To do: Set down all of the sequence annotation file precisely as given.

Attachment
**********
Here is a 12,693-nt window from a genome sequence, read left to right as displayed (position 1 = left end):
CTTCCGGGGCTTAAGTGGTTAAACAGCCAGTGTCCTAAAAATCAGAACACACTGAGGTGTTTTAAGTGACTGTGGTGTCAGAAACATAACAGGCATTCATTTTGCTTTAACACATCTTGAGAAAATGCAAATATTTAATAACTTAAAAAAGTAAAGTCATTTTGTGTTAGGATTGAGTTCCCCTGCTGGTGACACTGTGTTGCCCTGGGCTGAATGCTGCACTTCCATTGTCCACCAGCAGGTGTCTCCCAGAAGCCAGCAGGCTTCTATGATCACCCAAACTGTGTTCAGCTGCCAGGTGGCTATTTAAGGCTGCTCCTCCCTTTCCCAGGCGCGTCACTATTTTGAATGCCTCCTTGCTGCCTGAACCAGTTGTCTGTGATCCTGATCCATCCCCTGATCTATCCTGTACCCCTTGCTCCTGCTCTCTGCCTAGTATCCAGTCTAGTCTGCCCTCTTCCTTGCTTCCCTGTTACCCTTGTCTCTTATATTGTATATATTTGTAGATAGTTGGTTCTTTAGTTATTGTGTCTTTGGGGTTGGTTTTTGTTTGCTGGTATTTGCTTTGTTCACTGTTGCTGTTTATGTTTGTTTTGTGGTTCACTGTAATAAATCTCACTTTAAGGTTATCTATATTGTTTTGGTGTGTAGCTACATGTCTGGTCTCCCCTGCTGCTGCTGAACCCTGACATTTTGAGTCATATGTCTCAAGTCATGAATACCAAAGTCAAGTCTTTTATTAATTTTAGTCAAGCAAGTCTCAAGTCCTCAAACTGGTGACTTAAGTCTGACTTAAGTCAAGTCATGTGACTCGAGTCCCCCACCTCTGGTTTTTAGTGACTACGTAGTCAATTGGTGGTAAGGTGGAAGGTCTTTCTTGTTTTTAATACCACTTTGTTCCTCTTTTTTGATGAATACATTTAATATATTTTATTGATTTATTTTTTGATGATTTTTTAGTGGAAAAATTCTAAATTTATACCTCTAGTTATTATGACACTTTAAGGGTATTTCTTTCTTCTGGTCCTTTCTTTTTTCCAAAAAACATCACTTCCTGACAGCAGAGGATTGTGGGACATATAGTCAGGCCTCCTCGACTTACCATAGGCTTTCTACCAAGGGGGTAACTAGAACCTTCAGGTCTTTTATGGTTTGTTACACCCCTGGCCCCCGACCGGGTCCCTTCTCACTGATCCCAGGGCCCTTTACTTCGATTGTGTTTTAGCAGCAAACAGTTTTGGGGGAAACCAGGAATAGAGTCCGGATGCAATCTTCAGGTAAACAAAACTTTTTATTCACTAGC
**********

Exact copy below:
Here is a 12,693-nt window from a genome sequence, read left to right as displayed (position 1 = left end):
CTTCCGGGGCTTAAGTGGTTAAACAGCCAGTGTCCTAAAAATCAGAACACACTGAGGTGTTTTAAGTGACTGTGGTGTCAGAAACATAACAGGCATTCATTTTGCTTTAACACATCTTGAGAAAATGCAAATATTTAATAACTTAAAAAAGTAAAGTCATTTTGTGTTAGGATTGAGTTCCCCTGCTGGTGACACTGTGTTGCCCTGGGCTGAATGCTGCACTTCCATTGTCCACCAGCAGGTGTCTCCCAGAAGCCAGCAGGCTTCTATGATCACCCAAACTGTGTTCAGCTGCCAGGTGGCTATTTAAGGCTGCTCCTCCCTTTCCCAGGCGCGTCACTATTTTGAATGCCTCCTTGCTGCCTGAACCAGTTGTCTGTGATCCTGATCCATCCCCTGATCTATCCTGTACCCCTTGCTCCTGCTCTCTGCCTAGTATCCAGTCTAGTCTGCCCTCTTCCTTGCTTCCCTGTTACCCTTGTCTCTTATATTGTATATATTTGTAGATAGTTGGTTCTTTAGTTATTGTGTCTTTGGGGTTGGTTTTTGTTTGCTGGTATTTGCTTTGTTCACTGTTGCTGTTTATGTTTGTTTTGTGGTTCACTGTAATAAATCTCACTTTAAGGTTATCTATATTGTTTTGGTGTGTAGCTACATGTCTGGTCTCCCCTGCTGCTGCTGAACCCTGACATTTTGAGTCATATGTCTCAAGTCATGAATACCAAAGTCAAGTCTTTTATTAATTTTAGTCAAGCAAGTCTCAAGTCCTCAAACTGGTGACTTAAGTCTGACTTAAGTCAAGTCATGTGACTCGAGTCCCCCACCTCTGGTTTTTAGTGACTACGTAGTCAATTGGTGGTAAGGTGGAAGGTCTTTCTTGTTTTTAATACCACTTTGTTCCTCTTTTTTGATGAATACATTTAATATATTTTATTGATTTATTTTTTGATGATTTTTTAGTGGAAAAATTCTAAATTTATACCTCTAGTTATTATGACACTTTAAGGGTATTTCTTTCTTCTGGTCCTTTCTTTTTTCCAAAAAACATCACTTCCTGACAGCAGAGGATTGTGGGACATATAGTCAGGCCTCCTCGACTTACCATAGGCTTTCTACCAAGGGGGTAACTAGAACCTTCAGGTCTTTTATGGTTTGTTACACCCCTGGCCCCCGACCGGGTCCCTTCTCACTGATCCCAGGGCCCTTTACTTCGATTGTGTTTTAGCAGCAAACAGTTTTGGGGGAAACCAGGAATAGAGTCCGGATGCAATCTTCAGGTAAACAAAACTTTTTATTCACTAGC